‘Mā te huruhuru, ka rere te manu’
‘Feathers enable the bird to fly’

Let me not to the marriage of true minds
Admit impediments. Love is not love
Which alters when it alteration finds,
Or bends with the remover to remove.
O no! it is an ever-fixed mark
That looks on tempests and is never shaken;
It is the star to every wand'ring bark,
Whose worth's unknown, although his height be taken.
Love's not Time's fool, though rosy lips and cheeks
Within his bending sickle's compass come;
Love alters not with his brief hours and weeks,
But bears it out even to the edge of doom.
If this be error and upon me prov'd,
I never writ, nor no man ever lov'd.

What is Aroha? What is love? What is manaaki? What is kindness? I speak of these things often, and as we think about those awful events of last Friday, I  (along with many others) am saying that the answers lie in love and kindness. But what is love? I’ve just read you one writer's take on it.. Shakespeare's famous sonnet #116.

But English is a confusing language.  In English that one word has many meanings: love between man and woman whether sexual love or not, between man and man, between mother and child, between brother and sister, between fellow soldiers.. The list goes on. In Greek there are at least four, if not six, different words for love. I’m not a Greek scholar so I was unable to critically evaluate the different Google responses to that question.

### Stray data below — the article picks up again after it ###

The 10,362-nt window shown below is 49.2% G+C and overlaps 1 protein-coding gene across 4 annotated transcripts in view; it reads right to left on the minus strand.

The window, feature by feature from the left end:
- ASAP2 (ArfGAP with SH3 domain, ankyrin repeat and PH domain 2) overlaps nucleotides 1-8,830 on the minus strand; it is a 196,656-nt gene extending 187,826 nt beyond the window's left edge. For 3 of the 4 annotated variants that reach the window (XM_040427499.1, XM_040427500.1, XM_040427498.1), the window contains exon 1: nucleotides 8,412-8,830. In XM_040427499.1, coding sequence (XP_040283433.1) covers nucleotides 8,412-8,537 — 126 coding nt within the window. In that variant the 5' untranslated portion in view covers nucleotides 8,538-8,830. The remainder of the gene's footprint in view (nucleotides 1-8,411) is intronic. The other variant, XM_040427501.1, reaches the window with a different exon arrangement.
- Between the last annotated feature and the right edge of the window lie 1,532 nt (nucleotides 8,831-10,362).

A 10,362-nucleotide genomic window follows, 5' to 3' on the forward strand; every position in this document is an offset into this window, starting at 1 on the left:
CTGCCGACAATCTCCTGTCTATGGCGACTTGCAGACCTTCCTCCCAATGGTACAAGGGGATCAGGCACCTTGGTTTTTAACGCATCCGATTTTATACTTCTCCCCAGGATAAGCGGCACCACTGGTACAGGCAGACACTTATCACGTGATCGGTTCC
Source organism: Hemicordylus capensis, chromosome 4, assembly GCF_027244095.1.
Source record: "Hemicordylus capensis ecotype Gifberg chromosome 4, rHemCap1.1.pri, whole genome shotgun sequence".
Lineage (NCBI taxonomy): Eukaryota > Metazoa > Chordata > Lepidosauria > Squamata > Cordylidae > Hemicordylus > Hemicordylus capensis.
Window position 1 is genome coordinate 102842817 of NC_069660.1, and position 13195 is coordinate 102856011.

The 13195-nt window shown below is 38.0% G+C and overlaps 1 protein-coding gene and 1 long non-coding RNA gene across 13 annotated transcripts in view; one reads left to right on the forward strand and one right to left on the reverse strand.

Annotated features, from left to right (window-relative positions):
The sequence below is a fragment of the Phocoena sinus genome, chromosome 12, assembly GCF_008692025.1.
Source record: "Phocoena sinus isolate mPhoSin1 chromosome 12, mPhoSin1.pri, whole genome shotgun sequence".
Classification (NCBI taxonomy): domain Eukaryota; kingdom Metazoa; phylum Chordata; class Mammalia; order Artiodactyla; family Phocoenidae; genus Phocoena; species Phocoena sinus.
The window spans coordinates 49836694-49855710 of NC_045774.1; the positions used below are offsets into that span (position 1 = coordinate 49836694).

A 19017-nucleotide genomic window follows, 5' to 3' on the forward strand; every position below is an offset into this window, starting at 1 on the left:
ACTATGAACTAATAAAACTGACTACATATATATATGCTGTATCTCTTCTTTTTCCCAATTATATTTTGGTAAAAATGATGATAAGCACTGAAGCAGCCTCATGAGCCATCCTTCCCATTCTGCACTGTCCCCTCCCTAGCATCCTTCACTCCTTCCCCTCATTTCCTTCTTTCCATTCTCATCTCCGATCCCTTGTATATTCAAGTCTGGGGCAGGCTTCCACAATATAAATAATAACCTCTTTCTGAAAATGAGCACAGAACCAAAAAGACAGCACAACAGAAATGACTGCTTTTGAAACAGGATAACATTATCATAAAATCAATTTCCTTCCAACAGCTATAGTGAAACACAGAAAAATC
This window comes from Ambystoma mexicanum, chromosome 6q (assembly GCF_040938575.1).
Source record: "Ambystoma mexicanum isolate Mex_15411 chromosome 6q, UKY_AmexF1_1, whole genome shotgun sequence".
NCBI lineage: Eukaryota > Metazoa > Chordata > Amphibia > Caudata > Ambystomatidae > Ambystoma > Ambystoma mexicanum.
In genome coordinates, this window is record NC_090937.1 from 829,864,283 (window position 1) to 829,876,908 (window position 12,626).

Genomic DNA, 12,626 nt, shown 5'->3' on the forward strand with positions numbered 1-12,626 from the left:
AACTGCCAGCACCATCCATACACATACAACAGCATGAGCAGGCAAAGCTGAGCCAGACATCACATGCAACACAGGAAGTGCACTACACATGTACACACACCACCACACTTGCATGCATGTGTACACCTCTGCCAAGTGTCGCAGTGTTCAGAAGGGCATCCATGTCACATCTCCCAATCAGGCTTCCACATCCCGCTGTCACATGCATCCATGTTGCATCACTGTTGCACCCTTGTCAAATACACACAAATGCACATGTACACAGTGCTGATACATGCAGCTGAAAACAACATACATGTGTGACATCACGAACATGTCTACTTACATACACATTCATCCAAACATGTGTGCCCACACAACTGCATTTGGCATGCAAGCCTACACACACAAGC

Yet every single use of the word has something in common: the ability to empathise (to understand another person's feelings), the ability to care, the desire to support, nurture and protect another person. Built into the word love is the value of respect, which is of course one of our four values here at Hornby High School. I defy you to show me an example of love in which respect is not present. Not real love anyway.

You might even like to describe aroha as an absence of hate, although I think love is much much more than that.

What we can say for certain in our current world is that we don’t have enough of it. Back in the 1960s the Beatles wrote/recorded a song titled ‘All you need is love’, and never has that been more true than now.

Listen to this:

Your generation can make a difference. YOU can make a difference.

Already this week we have seen students your age, and younger and older, making a very clear statement, first about climate change, and now about the atrocities, the obscenities, that were the brutal shootings last week.